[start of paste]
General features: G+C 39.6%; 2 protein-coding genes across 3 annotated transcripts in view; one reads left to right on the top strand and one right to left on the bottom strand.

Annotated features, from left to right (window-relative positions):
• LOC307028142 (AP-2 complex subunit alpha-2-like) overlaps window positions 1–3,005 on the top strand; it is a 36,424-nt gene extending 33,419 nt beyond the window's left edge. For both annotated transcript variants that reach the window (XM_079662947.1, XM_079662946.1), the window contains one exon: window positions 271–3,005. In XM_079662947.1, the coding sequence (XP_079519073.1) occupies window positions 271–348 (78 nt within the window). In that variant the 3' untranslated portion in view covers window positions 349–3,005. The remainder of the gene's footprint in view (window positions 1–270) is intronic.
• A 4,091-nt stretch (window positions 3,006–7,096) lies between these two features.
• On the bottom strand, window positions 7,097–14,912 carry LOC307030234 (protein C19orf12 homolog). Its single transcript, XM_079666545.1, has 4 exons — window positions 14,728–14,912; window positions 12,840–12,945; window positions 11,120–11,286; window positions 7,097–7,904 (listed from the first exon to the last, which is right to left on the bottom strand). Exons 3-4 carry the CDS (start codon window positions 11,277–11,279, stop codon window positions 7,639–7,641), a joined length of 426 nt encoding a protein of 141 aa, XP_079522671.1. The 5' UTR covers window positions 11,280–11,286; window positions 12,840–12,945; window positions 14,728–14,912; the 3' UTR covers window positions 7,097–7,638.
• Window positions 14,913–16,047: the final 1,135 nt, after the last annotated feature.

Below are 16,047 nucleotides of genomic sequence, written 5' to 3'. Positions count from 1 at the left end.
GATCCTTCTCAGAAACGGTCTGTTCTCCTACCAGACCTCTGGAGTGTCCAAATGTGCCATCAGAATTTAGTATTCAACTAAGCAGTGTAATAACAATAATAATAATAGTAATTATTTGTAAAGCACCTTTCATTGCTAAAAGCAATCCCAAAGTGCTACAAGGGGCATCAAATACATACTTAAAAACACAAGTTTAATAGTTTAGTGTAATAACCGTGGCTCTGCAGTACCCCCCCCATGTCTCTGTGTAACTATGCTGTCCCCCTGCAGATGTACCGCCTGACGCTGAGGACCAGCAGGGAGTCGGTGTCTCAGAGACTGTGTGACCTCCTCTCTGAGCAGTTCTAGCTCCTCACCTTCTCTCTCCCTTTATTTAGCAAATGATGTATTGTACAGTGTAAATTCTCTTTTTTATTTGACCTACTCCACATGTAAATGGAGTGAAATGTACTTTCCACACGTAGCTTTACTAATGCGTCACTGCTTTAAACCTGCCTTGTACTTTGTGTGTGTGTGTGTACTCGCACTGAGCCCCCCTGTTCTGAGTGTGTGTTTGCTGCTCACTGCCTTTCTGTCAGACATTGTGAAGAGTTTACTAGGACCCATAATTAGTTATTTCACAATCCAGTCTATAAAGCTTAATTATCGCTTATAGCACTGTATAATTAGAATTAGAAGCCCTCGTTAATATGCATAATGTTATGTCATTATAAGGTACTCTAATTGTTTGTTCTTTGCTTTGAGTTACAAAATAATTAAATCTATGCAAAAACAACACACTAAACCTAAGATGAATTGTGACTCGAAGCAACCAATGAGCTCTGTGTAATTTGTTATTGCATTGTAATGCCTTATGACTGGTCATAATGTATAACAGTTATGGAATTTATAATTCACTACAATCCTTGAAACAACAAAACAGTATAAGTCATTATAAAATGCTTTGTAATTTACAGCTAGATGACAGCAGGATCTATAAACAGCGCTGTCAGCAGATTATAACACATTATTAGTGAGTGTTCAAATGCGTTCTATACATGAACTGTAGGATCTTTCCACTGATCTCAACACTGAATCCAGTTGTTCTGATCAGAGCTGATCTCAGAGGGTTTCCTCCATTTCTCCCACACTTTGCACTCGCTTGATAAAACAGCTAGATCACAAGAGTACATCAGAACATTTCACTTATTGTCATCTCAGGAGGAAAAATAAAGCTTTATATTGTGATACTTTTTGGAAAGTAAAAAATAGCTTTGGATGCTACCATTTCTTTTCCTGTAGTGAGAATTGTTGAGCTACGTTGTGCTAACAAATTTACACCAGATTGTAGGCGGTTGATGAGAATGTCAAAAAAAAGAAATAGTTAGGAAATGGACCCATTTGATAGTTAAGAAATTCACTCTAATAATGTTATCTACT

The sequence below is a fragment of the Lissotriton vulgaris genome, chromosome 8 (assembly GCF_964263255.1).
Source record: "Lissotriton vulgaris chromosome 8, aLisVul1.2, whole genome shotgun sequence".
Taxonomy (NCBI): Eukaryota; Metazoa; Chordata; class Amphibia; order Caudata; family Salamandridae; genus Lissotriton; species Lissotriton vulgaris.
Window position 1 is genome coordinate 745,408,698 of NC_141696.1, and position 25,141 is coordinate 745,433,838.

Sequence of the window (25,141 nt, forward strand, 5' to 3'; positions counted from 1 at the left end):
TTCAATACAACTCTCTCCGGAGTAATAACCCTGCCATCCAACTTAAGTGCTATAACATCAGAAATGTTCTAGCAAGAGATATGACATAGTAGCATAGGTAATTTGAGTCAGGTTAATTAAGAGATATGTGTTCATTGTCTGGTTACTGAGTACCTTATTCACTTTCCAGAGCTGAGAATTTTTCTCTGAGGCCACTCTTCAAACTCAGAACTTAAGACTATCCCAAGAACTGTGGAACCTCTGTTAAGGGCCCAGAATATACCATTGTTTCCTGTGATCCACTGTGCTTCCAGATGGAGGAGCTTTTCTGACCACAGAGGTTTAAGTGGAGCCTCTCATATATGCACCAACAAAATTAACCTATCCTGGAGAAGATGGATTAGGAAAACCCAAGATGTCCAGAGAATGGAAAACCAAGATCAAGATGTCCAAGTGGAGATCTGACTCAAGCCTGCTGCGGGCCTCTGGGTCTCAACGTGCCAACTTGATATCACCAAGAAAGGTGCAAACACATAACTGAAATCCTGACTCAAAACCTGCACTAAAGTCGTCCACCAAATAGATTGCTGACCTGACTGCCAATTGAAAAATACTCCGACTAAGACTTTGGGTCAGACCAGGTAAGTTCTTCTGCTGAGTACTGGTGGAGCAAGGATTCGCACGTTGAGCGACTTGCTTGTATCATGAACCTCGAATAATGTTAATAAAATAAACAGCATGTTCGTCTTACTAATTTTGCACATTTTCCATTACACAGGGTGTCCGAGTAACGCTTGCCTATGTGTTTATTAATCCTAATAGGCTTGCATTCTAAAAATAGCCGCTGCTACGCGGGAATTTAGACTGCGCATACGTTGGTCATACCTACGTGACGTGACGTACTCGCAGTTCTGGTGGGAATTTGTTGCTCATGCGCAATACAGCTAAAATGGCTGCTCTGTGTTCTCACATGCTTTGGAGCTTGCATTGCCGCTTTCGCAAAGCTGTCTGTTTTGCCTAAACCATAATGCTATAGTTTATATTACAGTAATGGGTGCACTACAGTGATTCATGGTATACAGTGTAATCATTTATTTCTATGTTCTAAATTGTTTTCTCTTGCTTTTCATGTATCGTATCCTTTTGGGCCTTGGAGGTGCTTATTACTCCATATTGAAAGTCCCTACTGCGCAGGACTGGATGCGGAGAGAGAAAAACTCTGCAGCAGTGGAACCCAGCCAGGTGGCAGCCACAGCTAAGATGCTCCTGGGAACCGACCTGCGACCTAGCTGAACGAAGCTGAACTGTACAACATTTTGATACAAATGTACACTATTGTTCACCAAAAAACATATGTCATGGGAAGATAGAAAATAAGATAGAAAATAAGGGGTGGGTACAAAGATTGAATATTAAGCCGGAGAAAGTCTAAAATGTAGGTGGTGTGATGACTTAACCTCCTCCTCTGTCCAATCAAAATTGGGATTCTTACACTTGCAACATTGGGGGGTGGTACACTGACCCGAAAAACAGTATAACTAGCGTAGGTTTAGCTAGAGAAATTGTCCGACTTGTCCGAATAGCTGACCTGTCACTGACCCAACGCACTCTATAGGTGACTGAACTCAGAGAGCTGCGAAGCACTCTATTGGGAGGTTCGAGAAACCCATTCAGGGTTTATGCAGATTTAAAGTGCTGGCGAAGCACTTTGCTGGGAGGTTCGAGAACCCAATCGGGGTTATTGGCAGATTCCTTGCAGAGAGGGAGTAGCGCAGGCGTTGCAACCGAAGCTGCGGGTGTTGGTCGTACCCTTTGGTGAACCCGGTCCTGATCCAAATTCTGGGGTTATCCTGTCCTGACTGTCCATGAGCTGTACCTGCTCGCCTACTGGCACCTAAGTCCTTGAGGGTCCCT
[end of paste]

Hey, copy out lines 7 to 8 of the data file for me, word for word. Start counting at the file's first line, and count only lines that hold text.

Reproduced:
Below are 16,047 nucleotides of genomic sequence, written 5' to 3'. Positions count from 1 at the left end.
GATCCTTCTCAGAAACGGTCTGTTCTCCTACCAGACCTCTGGAGTGTCCAAATGTGCCATCAGAATTTAGTATTCAACTAAGCAGTGTAATAACAATAATAATAATAGTAATTATTTGTAAAGCACCTTTCATTGCTAAAAGCAATCCCAAAGTGCTACAAGGGGCATCAAATACATACTTAAAAACACAAGTTTAATAGTTTAGTGTAATAACCGTGGCTCTGCAGTACCCCCCCCATGTCTCTGTGTAACTATGCTGTCCCCCTGCAGATGTACCGCCTGACGCTGAGGACCAGCAGGGAGTCGGTGTCTCAGAGACTGTGTGACCTCCTCTCTGAGCAGTTCTAGCTCCTCACCTTCTCTCTCCCTTTATTTAGCAAATGATGTATTGTACAGTGTAAATTCTCTTTTTTATTTGACCTACTCCACATGTAAATGGAGTGAAATGTACTTTCCACACGTAGCTTTACTAATGCGTCACTGCTTTAAACCTGCCTTGTACTTTGTGTGTGTGTGTGTACTCGCACTGAGCCCCCCTGTTCTGAGTGTGTGTTTGCTGCTCACTGCCTTTCTGTCAGACATTGTGAAGAGTTTACTAGGACCCATAATTAGTTATTTCACAATCCAGTCTATAAAGCTTAATTATCGCTTATAGCACTGTATAATTAGAATTAGAAGCCCTCGTTAATATGCATAATGTTATGTCATTATAAGGTACTCTAATTGTTTGTTCTTTGCTTTGAGTTACAAAATAATTAAATCTATGCAAAAACAACACACTAAACCTAAGATGAATTGTGACTCGAAGCAACCAATGAGCTCTGTGTAATTTGTTATTGCATTGTAATGCCTTATGACTGGTCATAATGTATAACAGTTATGGAATTTATAATTCACTACAATCCTTGAAACAACAAAACAGTATAAGTCATTATAAAATGCTTTGTAATTTACAGCTAGATGACAGCAGGATCTATAAACAGCGCTGTCAGCAGATTATAACACATTATTAGTGAGTGTTCAAATGCGTTCTATACATGAACTGTAGGATCTTTCCACTGATCTCAACACTGAATCCAGTTGTTCTGATCAGAGCTGATCTCAGAGGGTTTCCTCCATTTCTCCCACACTTTGCACTCGCTTGATAAAACAGCTAGATCACAAGAGTACATCAGAACATTTCACTTATTGTCATCTCAGGAGGAAAAATAAAGCTTTATATTGTGATACTTTTTGGAAAGTAAAAAATAGCTTTGGATGCTACCATTTCTTTTCCTGTAGTGAGAATTGTTGAGCTACGTTGTGCTAACAAATTTACACCAGATTGTAGGCGGTTGATGAGAATGTCAAAAAAAAGAAATAGTTAGGAAATGGACCCATTTGATAGTTAAGAAATTCACTCTAATAATGTTATCTACT